The individual directly responsible for the incident and the establishment that served alcohol to the individual can both be held accountable for the incident. For example, if you were struck by a drunk driver and injured, you can sue the driver for compensation for the damages listed above. Additionally, if that driver just left a bar that continued to serve him or her alcohol after he or she was visibly drunk, the bar can also be held accountable for contributing to the incident.

Posted by admin at 5:27 pm

How Do You Prove that Another Driver’s Negligence Caused You to Do Something that Resulted in an Accident?

Thursday, June 9, 2016

Countless cases – whether they’re settled out of court or go before a jury – hinge on proving negligence. In some situations, even a driver who hit another vehicle may have done so only because of a third party’s neglect. For instance, a person driving under the influence of drugs or alcohol may indirectly cause an accident. That individual, however, may be found fully accountable for all subsequent damages.

As an example, you may be driving on a highway when a person using a cell phone cuts you off. You slam on the brakes, a car rear-ends you, and a pileup ensues. Who is responsible – you, the driver who hit you, or the person who cut you off? Obviously, things can get complicated in such incidents. Working with a qualified legal team to uncover any negligence that may have caused the collision is the first step in protecting your rights against this type of accident.

Proving Negligence in Texas

Negligence can affect any personal injury in Texas, not only those on our freeways. For instance, if you meet with a legal team to discuss a slip and fall, they will pore over any details you provide. Were the grounds well maintained? Was the business you were visiting open and well staffed? Were there any spills, and did the manager take a reasonable degree of action to fix the problem? Proving these details, potentially before a jury, takes countless hours of hard work and dedication. If you’re injured, do your best to keep track of the following details. This will help you prove neglect in Texas:

  • A detailed, consistent account of the accident. Documentation is critically important, but so is consistency. As soon as you get the chance, write down what happened so you can remember it in the future. Inconsistency may affect your credibility, especially if the defendant has his or her own evidence.
  • Pictures of the scene. Photographs will absolutely help your case. In the case of a slip and fall, a spill or crack in the sidewalk can be incriminating. This can streamline the entire process, so if you’re able, take pictures of the scene or have someone do it for you.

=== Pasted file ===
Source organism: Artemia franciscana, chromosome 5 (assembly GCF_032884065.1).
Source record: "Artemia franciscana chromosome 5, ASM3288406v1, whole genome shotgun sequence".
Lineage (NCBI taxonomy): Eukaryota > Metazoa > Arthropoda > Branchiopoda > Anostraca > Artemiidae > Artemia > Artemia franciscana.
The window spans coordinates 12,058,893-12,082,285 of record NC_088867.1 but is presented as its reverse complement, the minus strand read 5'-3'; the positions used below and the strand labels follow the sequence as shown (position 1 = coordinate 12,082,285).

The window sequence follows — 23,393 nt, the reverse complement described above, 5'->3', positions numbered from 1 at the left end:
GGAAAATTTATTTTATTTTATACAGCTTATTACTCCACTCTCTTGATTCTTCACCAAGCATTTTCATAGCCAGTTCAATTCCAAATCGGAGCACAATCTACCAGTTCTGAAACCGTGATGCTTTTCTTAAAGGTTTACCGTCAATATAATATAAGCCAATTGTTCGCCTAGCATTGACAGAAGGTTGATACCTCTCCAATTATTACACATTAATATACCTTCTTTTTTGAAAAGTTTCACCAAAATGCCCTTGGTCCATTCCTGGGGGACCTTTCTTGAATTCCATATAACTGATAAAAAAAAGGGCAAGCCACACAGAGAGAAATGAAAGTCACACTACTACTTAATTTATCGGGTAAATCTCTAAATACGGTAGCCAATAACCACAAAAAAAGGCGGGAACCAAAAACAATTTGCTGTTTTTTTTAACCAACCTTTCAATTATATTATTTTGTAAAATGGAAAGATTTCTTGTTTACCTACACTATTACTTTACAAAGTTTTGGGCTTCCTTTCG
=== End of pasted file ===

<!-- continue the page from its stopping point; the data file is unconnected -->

• Witness information. Eyewitness accounts are also critical. As your attorney and insurance company (as well as the defendant’s) work to understand what happened, external perspectives may prove invaluable.
  • The physician’s diagnosis. Whether or not you’re injured, consider checking in with a doctor if you suspect neglect. This is even more important if you have any kind of pain or discomfort. These issues may develop over time, and you might need to rely on a professional’s diagnosis to link your pain and suffering to the incident.
  • All related expenses and damages. Keep your receipts, all medical bills, and any other documents (e.g., bank statements) connecting costs to the accident.

Don’t Overlook the Importance of Working with an Experienced Dallas Attorney

Your Texas attorney will explore the defendant’s legal obligations to provide a safe environment for the plaintiff, whether that duty was breached or not, and what caused the incident – which can be a direct or indirect action or no action at all. Finally, he or she will assess the damage, accounting for all long-term issues that may play into your settlement. This could include physical therapy costs, job rehabilitation programs, loss of consortium, and more.

There are hundreds of details that can be the difference between a fair amount that pays for all damages over the course of your life and an insulting settlement lets the responsible party off the hook. Don’t fall for the latter. Speak with an attorney at Aaron Herbert for more information, and trust your claim to us. We’ll explore every possible factor that may have contributed to your injury, and we won’t rest until a fair settlement is awarded.